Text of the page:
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Flashcards in Lymphadenopathy and EBV Deck (22):
1

What is the transit for B cells?

Bone marrow (maturation)

Blood

Enter lymph node through High Endothelial Venule

Migrate to cortex

Begin in mantle zone as naive B cells

Clonal expansion in germinal center in response to antigen

Migrate to marginal zone and differentiate into plasma cells

Exit via efferent lymphatics

2

What is the transit for T cells?

Thymus (maturation)

Blood

Enter lymph node through High endothelial venules (HEV)

Migrate to paracortex

Clonal expansion in response to antigen

Exit via efferent lymphatics

3

What are causes of Reactive Lymphadenopathy (also is reactive more likely in children or adults)

 

Histologic patterns?

(Reactive lymphadenopathy is more common in children)

Infectious: Infectious mononucleosis/cat scratch/others

Autoimmune

 

Follicular hyperplasia: B cell expansios

Paracortical hyperplasia: T cell expansions

Sinus histiocytosis

4

What are examples of non Hodgkin lymphomas (neoplasms of mature B cells)

Burkitt lymphoma

Diffuse large B-cell lymphoma

Extranodal marginal zone lymphoma

Follicular lymphoma

Mantle cell lymphoma

5

What are examples of Neoplasms of mature T cells or NK cellS?

Peripheral T-cell lymphoma unspecified

Anaplastic large-cell lymphoma

Extranodal NK/T cell lymphoma

6

What are types of Hodgkin lymphomas?

Classical Hodgkin lymphoma

Nodular lymphocyte predominate Hodgkin lymphoma

7

Important parameters for reactive vs. neoplastic lymphadenopathies in clinical exam

Duration/growth interval?

Size (<1cm is better)?

Location (if location in area that typically does not drain, then bad)? Extent?

Tender (reactive associated) vs. Nontender (neoplastic associated)?

Fixed vs. mobile (reactive associated)?

Associated physical exam findings?

8

Causes for reactive lymphadenopathy?

Infectious

Autoimmune

Drugs

Foreign body

Castleman's disease

Sarcoidosis

Kikuchi-Fujimoto

Kimura's disease

Rosai dorfmann

9

Causes for Neoplastic lymphadenopathy

Lymphoma

Leukemic involvement (lymphoblastic lymphoma/myeloid sarcoma)

Metastatic tumor

10

What are the reactive lymphandenopathy histologic patterns?

Follicular hyperplasia- Autoimmune/early HIV/Toxoplasmosis

Paracortical hyperplasia- EBV, CMV, Herpes, drugs

Sinus histiocytosis- Draining tumors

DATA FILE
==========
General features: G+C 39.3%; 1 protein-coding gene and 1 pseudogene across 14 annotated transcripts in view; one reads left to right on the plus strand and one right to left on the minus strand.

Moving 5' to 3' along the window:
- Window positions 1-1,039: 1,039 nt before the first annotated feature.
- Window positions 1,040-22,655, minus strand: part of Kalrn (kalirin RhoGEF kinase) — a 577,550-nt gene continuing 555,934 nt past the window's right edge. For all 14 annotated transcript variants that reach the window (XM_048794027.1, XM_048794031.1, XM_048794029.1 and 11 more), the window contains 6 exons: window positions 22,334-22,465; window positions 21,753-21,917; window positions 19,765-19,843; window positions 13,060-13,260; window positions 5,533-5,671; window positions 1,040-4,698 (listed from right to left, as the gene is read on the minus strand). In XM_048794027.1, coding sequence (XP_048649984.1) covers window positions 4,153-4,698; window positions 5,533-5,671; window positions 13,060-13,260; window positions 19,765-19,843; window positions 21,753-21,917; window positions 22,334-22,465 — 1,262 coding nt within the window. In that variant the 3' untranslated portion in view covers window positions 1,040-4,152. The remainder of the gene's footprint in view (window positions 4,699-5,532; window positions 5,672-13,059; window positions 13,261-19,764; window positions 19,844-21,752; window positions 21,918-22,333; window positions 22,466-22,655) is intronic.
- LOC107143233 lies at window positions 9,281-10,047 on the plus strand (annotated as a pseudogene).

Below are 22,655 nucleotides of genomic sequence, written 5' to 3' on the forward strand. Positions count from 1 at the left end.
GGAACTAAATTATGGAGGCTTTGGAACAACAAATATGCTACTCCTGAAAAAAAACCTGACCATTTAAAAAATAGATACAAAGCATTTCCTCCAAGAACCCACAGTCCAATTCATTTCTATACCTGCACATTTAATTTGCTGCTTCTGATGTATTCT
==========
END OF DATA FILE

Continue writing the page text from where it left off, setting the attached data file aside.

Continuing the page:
Necrotizing- Cat scratch/bacterial/fungal/autoimmune/viral

Granulomatous-fungal, tb

Mixed

JUST KNOW THE BOLDED FIRST THREE

11

What is rituximab and what is it used for?

Mech of action?

Humanized murine IgG antibody targeting Cd20 antigen. Used to treat Follicular Lymphoma and appears to improve survival

MOA: CDC/ADCC/Apoptosis/ionizing radiation induced cell death

12

Burkitt Lymphoma

CDs?

Genotype?

How does it present?

CD10+/CD19+/CD20+

c-MYC and immunoglobulin loci: t(8;14) t(2;8) t(8;22)

Adolescent or young adults with rapidly growing extranodal masses (ileocecum); uncommonly presents as leukemia

Aggressive

3 variants:

endemic (EBV associated)

sporatic

Immunosuppression-related (EBV-associated)

13

Diffuse Large B-Cell Lymphoma

CDs?

How does it present?

CD 19+/CD20+

All ages but commonly adults. Rapidly growing mass/lymphadenopathy

Aggressive

14

15

Extranodal marginal zone lymphoma (MALToma)

CDs?

Genotype?

Features?

CD 5-/CD10-/CD19+/CD20+

t(11;18) most common creating MALT1-IAP2 fusion

Localized, associated with chronic infections or inflammatory diseases (H. pylori) or (Hashimoto's thyroiditis). Indolent. Arises in the lymphoid tissue of mucosal/epithelial-based sites in adults.

Indolent.

16

Follicular lymphoma

CDs?

Genotype?

Manifestation?

CD 5-/CD10+/CD19+/CD20+

t(14;18) BCL2-IgH fusion gene

Adults with generalized lymphadenopathy, frequent retroperitoneal involvement. Slow growth but 40% transofrm to more aggressive lymphoma (Burkitt lymphoma or Diffuse Large B-cell lymphoma)

17

Mantle cell lymphoma

CDs?

Genotype?

Manifestation?

CD 5+/CD10-/CD19+/CD20+

t(11;14) CyclinD1 overexpression

Older males with disseminated disease, frequent GI involvement; moderately aggressive

18

Peripheral T-cell lymphoma, unspecified

Cell of origin?

Features?

Helper T cell

Older adults, presents with lymphadenopathy, aggressive

19

Anaplastic Large-cell lymphoma

Cell of origin?

Genotype?

Clinical features?

Cytotoxic T cell

Rearrangement of ALK gene

Children, with lymph node and soft tissue disease. Aggressive

20

Extranodal NK/T-cell

Cell of origin?

Genotype?

Features?

NK-cell commonly or cytotoxic t cell rarely

EBV assoc

Adults with destructive extranodal masses, commonly sinonasal. Aggressive

21

Classical Hodgkin Lymphoma

What age present?

Site of involvement?

Characteristics?

CDs?

Cell of origin?

What type is most common and that we need to know and how does it characteristically present?

Adolescents

Mediastinum, cervical

Characterized by Reed Sternberg cells (large eosinophilic nucleoli (owl eye) Large size with frequent binucleation. Contiguous spread, lymph node involvement

CD 15+/CD30+/CD20-/CD45-

B cell lineage (despite not expressing CD20)

Nodular Sclerosis Hodgkin Lymphoma most common presenting with mediastinal mass

22

Nodular lymphocyte predominate Hodgkin lymphoma

Nodular collections of popcorn cells admixed with lymphocyte

CD15-/CD30-/CD20+/CD45+

B cell origin

INdolent with frequent relapses